After Being Jilted at the Coffee Alter, Joshua Millman Creates Passion House Roasters and Shows he has Serious Pair of Beans.
About five years ago, Joshua Millman returned to his hometown of Chicago after spending most of his 20’s in San Diego. He was trading in the eternal sunshine of the West Coast for a business opportunity in the Windy City. He had been asked by his employer, Arne Holt — the owner of San Diego-based Caffe Calabria — to come to Chicago and start a coffee roasting company. Holt and Calabria had the capital; Millman had the know-how and Chicago connections. But upon his arrival in Chicago, Holt did a 180 and decided there was one thing Millman was lacking.
“He told me he didn’t think I had the passion to [start a roasting business],” says Millman. “And then he let me go.”
And just like that, Millman was without a job, without a start-up coffee company to pour his energy into, and allegedly, without passion.
It was during his teenage years when Millman discovered he had a burgeoning passion for all things coffee. He was a high school student in Northbrook, Ill. and Starbucks was just starting to plant its flags in the Midwest. A Starbucks opened in Glenview and Millman quickly got a job there as a barista. It was his first introduction to the idea that coffee could be more than just Folgers crystals.
“I loved it immediately. I loved making drinks and being behind the bar,” says Millman. He’d tell his friends to come to the Starbucks he worked at so they could check out his latte-making skills. Even though he admits he hardly drank coffee before working there, once he was a Starbucks employee, Millman became a total coffee nerd.
Upon graduating high school, Millman moved out West and attended Colorado State University. After earning his degree there, he headed to San Diego, where he managed cafes (and competed in latte art competitions), serviced espresso machines, taught yoga, and helped manage DJ Miles Maeda. Millman loved house music, loved yoga, but above all, loved the coffee business, even when the business wasn’t showing him much love.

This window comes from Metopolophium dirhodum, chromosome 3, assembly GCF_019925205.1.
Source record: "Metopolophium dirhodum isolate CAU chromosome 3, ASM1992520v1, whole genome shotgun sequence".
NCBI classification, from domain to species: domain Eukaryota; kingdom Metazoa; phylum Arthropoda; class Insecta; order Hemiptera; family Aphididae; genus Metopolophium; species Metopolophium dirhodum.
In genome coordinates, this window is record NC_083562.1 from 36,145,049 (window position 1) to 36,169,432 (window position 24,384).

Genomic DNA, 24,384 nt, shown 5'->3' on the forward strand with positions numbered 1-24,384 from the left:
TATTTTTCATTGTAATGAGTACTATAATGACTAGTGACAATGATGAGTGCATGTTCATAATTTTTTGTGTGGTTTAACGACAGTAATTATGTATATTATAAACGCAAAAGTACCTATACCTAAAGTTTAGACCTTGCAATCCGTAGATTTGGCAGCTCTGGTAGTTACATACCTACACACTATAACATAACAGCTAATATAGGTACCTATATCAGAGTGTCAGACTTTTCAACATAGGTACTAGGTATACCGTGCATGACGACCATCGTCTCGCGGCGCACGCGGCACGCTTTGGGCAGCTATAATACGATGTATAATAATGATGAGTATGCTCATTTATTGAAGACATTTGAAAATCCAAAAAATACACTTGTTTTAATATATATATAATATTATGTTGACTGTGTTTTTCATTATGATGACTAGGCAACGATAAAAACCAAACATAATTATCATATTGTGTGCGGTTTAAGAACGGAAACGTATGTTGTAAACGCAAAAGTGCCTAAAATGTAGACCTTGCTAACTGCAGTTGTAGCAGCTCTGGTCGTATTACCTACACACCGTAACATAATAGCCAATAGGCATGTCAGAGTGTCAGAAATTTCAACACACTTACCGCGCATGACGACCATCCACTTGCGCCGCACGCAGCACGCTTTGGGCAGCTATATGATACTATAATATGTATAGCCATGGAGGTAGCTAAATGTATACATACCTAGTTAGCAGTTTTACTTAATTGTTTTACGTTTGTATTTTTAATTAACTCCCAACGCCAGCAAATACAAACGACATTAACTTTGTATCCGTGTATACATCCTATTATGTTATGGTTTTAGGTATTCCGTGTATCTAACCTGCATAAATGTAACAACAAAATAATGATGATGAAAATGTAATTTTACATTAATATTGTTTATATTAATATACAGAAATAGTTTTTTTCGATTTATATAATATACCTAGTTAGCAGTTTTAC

When Millman returned to Chicago from the West Coast and found out he wouldn’t be working with Holt and Caffe Calabria, he contemplated going into a new line of work. “I tried multiple times to get out of the coffee business,” confesses Millman. “But I knew that I loved coffee, and I loved talking to people about it. I had to stop fighting it and just surrender to it. There’s so many different facets of the coffee business that I love.”
So Millman started over and began working for Casteel Coffee in Evanston. After spending a little over four years with Casteel, he decided he was ready take another shot at starting his own coffee company. The stakes were even higher this time around, as Millman was now married and on the cusp of starting a family. Not to mention, the economy was about as attractive as soggy, used coffee grounds.
“My wife and I had tons of conversations about [starting Passion House],” admits Millman. “But we just felt like, ‘if I didn’t try now, I would never do it.’”
In mid April of 2011, Passion House was officially open for business. And on the same day Millman got his inaugural order from a customer, he was also receiving some even greater news.
While that day was probably Millman’s best of 2011, it was a couple months earlier when he had one of the more surprising days of his year. Two months before Passion House officially launched, Arne Holt called Millman. It was the first significant conversation the two had since their abrupt business split.